World Service

I love food.

I’m sure I have stated this many times before but there are some particularly important aspects of my life and enjoying a good meal is high on the list. I can’t think of many more pleasurable experiences while keeping your clothes on.

Thankfully I can cook, as long as I have a decent recipe. I can follow instructions pretty well and I’m happy to experiment with ingredients. There aren’t too many things I won’t eat – I just love good quality food and there are some really good quality restaurants in our local area for us to visit.

Perhaps the best among these is World Service. This lovingly decorated restaurant has won the ‘Best Overall Restaurant’ in Nottingham’s prestigious restaurant award for four out of the last five years and provides a wonderful location for a meal. Luckily for us my Dad and Step-mum decided to treat us to a meal and we arranged to eat here.

A good meal can be ruined by poor surroundings, but that certainly isn’t a problem at World Service. They’ve decorated the restaurant in a Colonial English style, like you’d imagine a posh Victorian eatery owned by someone with a fascination for the Orient. There are stuffed animals, stone Buddhas and all sorts of weird and wonderful bric-a-brac arranged tastefully around the otherwise modern surroundings. Somehow they’ve successfully combined the old and new in a quite wonderful fashion.

The service was very friendly and efficient and not at all stuffy. When we visited Harts last year the only thing we could really find fault with was the slightly standoffish waiters. Some people like that but World Service provide a more friendly atmosphere, something I found very welcome.

While we were sat waiting for our table and looking at the menu we were brought some little canapés. They were delicious and a really nice touch. The wine list was very extensive with a large selection of fine wines. Prices ranged from £14 to £1500! We stayed off the fine wine list and ordered something more sensible – a delicious red wine from the Saumur region of France.

After a short while our table was ready and our food ordered. The menu changes every day apparently and there was plenty to admire on the one produced last night. I ordered a Duck Samosa with Ginger and Pickled Carrot Salad and the others had a quite delicious-looking selection – the soft-shelled Crab and pigeon terrine both looked wonderful.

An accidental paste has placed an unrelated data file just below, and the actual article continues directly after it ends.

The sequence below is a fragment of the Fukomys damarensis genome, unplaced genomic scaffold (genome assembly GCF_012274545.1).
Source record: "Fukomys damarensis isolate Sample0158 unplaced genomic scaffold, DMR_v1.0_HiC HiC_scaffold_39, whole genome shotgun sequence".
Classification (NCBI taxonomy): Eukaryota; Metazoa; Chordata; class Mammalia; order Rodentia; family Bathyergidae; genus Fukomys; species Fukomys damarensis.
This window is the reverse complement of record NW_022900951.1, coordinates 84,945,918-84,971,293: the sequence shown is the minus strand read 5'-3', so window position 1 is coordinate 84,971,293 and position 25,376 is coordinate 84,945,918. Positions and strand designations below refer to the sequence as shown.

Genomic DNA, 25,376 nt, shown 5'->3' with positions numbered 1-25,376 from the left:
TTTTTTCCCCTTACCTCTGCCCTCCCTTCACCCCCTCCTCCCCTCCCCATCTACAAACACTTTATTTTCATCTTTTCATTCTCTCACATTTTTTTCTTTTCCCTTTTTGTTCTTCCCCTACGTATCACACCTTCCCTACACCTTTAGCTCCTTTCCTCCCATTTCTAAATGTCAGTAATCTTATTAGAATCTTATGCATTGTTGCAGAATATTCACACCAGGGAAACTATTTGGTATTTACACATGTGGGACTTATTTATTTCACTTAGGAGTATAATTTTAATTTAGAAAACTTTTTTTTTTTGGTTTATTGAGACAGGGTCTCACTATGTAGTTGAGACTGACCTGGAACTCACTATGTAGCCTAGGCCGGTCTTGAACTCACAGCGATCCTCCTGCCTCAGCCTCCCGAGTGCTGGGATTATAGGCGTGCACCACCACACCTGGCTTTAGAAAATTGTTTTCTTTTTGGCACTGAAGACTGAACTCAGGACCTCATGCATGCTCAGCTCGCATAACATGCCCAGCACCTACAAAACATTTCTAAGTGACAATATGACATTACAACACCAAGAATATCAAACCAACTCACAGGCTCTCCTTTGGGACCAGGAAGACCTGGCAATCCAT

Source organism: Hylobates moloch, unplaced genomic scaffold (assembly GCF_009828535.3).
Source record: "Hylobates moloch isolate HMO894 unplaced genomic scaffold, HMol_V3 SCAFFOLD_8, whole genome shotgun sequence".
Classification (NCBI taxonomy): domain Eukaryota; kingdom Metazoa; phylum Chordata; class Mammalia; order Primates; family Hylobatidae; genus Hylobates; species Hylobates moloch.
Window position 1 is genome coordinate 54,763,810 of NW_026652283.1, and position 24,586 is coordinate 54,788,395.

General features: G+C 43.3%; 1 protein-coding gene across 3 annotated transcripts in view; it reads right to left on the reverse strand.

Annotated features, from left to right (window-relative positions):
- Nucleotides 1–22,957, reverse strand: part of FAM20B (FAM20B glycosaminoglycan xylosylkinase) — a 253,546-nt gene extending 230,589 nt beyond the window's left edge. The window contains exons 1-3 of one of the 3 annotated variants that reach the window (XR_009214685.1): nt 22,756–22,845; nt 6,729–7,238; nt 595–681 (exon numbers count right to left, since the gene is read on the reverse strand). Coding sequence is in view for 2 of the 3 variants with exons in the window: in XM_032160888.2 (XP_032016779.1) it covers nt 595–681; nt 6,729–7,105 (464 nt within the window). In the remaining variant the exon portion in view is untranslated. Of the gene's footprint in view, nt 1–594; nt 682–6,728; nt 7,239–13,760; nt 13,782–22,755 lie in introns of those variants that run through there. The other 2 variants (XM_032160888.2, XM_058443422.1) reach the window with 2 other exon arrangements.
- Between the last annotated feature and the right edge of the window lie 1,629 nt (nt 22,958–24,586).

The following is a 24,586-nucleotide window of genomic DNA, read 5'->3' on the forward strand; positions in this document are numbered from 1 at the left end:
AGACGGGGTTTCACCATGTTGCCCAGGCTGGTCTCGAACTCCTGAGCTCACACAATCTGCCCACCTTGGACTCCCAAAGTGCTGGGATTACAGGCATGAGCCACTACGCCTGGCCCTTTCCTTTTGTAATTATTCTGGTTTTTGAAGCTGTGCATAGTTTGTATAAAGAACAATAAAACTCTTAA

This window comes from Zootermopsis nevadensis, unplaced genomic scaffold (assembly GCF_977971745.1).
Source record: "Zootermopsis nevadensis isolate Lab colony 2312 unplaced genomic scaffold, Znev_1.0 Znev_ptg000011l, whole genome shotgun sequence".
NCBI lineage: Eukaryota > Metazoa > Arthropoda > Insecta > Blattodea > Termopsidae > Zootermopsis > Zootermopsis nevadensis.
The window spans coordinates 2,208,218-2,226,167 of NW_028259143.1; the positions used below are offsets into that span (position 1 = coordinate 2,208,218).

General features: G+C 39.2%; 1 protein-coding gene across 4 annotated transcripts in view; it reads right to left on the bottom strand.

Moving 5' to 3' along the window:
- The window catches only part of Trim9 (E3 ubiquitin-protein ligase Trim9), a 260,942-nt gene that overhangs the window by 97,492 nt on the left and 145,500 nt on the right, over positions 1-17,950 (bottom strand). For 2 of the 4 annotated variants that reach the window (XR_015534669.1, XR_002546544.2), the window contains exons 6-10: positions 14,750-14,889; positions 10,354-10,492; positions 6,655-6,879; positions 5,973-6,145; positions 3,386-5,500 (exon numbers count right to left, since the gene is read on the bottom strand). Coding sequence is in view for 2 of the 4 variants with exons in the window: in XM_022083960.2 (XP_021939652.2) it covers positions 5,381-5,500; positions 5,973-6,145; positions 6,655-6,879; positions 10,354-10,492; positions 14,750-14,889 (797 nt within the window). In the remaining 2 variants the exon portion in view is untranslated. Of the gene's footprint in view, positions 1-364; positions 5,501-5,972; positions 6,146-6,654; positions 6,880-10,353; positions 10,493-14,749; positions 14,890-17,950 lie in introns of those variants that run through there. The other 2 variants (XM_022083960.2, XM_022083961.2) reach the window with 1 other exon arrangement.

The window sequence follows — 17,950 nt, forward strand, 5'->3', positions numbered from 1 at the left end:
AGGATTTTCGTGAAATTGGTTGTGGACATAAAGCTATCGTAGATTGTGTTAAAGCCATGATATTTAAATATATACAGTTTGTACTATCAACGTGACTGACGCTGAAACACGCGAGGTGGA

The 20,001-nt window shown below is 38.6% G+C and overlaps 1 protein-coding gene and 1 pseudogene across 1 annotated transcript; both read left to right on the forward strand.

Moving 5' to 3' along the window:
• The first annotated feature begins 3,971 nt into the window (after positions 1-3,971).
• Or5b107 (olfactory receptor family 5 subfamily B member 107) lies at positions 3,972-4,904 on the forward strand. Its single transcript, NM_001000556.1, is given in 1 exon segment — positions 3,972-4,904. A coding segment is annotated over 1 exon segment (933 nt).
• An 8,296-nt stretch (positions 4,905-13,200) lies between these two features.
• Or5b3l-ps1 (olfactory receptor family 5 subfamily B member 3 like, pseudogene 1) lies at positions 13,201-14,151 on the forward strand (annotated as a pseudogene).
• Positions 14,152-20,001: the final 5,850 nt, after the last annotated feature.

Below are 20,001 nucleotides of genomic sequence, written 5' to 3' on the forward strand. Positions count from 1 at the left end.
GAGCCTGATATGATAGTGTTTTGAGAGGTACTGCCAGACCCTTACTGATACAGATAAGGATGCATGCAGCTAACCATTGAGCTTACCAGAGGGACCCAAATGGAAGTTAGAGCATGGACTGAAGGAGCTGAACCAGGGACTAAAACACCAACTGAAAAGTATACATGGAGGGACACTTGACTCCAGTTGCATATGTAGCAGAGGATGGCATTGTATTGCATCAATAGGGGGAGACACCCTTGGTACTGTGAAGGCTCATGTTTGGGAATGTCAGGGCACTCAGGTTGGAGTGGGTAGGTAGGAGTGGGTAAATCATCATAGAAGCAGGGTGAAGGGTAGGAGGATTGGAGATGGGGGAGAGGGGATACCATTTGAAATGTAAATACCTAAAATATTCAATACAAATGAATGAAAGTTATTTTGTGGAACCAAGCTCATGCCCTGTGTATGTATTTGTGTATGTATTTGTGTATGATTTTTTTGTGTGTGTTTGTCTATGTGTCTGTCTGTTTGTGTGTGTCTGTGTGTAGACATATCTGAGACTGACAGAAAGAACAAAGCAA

We were all delighted with our starters and the fabulous quality of the food continued with our main courses too. My Dad’s Sea Bass looked fantastic and Jo’s Pork was utterly delicious. My own main course had my taste buds in a frenzy – a quite superb Venison dish that involved a small portion of Foie Gras.

Now, I’ve never eaten Foie Gras before but I saw it on the menu and I just had to try it. I have no idea if this was ethically sourced or not (the force-feeding of geese to produce the best Foie Gras is rather unpleasant) but however it was farmed it was my favourite item of the evening. It was seared and just so delicious that I’m pushed to write a suitable superlative to describe it. The Venison was pink and so tender that I had to slow myself down so that I didn’t gobble it all up in seconds.

Dessert continued in the same, delicious vein. My Dark Chocolate Tart was lovely and it came with some Passionfruit Sorbet that exploded with flavour.

Dining this well is expensive though. I won’t divulge how much it all cost but my Dad insisted on paying. Cheers Dad! We will definitely return the favour at some point.

I can see why this restaurant is so popular. The food is as good as you’d ever hope for and it’s tastefully presented. The service is as good as I’ve ever had, anywhere, and the restaurant itself is a wonderful place to eat. If you have a special occasion and don’t mind cranking up the Visa bill then I would heartily recommend World Service.

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3 thoughts on “World Service

  1. Vans never used to come round ours, streets were a bit too narrow and the two corner shops were out, one owned by family friend so it would get back and the other meant a long climb back and I couldn’t be arsed.

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